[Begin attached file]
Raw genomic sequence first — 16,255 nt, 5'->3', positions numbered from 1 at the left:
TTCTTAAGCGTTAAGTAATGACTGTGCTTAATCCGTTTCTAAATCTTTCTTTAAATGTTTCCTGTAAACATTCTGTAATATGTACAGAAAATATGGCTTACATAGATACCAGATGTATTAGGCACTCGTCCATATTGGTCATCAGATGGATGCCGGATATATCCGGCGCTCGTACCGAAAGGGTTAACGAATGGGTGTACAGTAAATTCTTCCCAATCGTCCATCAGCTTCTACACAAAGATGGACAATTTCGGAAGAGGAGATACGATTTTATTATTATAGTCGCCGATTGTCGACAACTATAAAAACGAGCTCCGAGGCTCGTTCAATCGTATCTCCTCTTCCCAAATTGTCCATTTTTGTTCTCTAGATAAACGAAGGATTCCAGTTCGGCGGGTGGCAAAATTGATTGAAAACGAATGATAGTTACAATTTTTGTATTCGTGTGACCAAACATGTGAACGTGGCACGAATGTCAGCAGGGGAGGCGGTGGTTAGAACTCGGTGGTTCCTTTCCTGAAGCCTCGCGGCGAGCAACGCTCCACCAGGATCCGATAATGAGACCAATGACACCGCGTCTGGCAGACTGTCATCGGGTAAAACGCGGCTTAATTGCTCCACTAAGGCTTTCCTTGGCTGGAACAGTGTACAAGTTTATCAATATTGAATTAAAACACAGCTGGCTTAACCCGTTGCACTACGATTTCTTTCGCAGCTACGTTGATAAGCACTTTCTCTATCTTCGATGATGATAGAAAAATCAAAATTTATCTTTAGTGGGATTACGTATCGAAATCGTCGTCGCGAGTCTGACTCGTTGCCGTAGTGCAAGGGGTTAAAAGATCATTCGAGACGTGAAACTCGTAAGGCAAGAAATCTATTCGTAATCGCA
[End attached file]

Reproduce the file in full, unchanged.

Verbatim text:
Raw genomic sequence first — 16,255 nt, 5'->3', positions numbered from 1 at the left:
TTCTTAAGCGTTAAGTAATGACTGTGCTTAATCCGTTTCTAAATCTTTCTTTAAATGTTTCCTGTAAACATTCTGTAATATGTACAGAAAATATGGCTTACATAGATACCAGATGTATTAGGCACTCGTCCATATTGGTCATCAGATGGATGCCGGATATATCCGGCGCTCGTACCGAAAGGGTTAACGAATGGGTGTACAGTAAATTCTTCCCAATCGTCCATCAGCTTCTACACAAAGATGGACAATTTCGGAAGAGGAGATACGATTTTATTATTATAGTCGCCGATTGTCGACAACTATAAAAACGAGCTCCGAGGCTCGTTCAATCGTATCTCCTCTTCCCAAATTGTCCATTTTTGTTCTCTAGATAAACGAAGGATTCCAGTTCGGCGGGTGGCAAAATTGATTGAAAACGAATGATAGTTACAATTTTTGTATTCGTGTGACCAAACATGTGAACGTGGCACGAATGTCAGCAGGGGAGGCGGTGGTTAGAACTCGGTGGTTCCTTTCCTGAAGCCTCGCGGCGAGCAACGCTCCACCAGGATCCGATAATGAGACCAATGACACCGCGTCTGGCAGACTGTCATCGGGTAAAACGCGGCTTAATTGCTCCACTAAGGCTTTCCTTGGCTGGAACAGTGTACAAGTTTATCAATATTGAATTAAAACACAGCTGGCTTAACCCGTTGCACTACGATTTCTTTCGCAGCTACGTTGATAAGCACTTTCTCTATCTTCGATGATGATAGAAAAATCAAAATTTATCTTTAGTGGGATTACGTATCGAAATCGTCGTCGCGAGTCTGACTCGTTGCCGTAGTGCAAGGGGTTAAAAGATCATTCGAGACGTGAAACTCGTAAGGCAAGAAATCTATTCGTAATCGCA